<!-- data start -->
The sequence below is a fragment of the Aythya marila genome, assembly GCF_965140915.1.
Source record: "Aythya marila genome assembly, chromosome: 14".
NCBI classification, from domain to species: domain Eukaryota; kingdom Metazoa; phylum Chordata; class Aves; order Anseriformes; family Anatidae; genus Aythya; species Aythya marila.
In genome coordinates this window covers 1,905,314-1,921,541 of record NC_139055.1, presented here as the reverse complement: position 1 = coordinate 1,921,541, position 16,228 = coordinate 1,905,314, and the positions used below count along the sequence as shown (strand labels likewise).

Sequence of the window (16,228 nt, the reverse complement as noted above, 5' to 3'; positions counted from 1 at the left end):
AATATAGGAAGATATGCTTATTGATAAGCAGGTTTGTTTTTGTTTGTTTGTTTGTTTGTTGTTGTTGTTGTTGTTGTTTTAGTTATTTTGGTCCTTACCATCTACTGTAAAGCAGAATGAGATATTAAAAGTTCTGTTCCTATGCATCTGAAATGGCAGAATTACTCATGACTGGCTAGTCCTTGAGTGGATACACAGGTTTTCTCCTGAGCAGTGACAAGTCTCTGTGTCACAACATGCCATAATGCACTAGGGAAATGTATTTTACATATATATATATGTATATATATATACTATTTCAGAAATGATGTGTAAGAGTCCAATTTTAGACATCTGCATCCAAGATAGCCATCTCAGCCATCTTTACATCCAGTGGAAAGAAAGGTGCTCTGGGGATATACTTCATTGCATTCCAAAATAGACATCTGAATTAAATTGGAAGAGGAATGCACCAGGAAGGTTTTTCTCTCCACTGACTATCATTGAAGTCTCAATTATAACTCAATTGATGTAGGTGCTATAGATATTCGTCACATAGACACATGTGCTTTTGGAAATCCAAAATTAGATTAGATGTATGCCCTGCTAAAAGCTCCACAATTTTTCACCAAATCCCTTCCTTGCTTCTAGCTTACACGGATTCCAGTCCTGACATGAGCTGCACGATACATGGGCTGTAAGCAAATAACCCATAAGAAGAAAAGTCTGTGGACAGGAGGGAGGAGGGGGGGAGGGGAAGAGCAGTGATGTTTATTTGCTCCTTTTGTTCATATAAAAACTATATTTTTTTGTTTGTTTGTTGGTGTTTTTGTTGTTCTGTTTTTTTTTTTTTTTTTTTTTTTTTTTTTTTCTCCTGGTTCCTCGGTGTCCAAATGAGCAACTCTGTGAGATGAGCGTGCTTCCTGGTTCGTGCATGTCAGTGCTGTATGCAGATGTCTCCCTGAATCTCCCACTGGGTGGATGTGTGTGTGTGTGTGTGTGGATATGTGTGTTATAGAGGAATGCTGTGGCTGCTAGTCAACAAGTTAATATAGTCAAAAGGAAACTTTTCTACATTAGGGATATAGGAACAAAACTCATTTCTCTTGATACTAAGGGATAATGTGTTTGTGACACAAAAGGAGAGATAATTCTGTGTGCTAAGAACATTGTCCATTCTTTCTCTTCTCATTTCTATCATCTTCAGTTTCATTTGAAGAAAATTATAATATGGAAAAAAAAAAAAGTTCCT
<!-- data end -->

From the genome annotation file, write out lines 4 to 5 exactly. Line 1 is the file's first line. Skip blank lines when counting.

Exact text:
In genome coordinates this window covers 1,905,314-1,921,541 of record NC_139055.1, presented here as the reverse complement: position 1 = coordinate 1,921,541, position 16,228 = coordinate 1,905,314, and the positions used below count along the sequence as shown (strand labels likewise).

Sequence of the window (16,228 nt, the reverse complement as noted above, 5' to 3'; positions counted from 1 at the left end):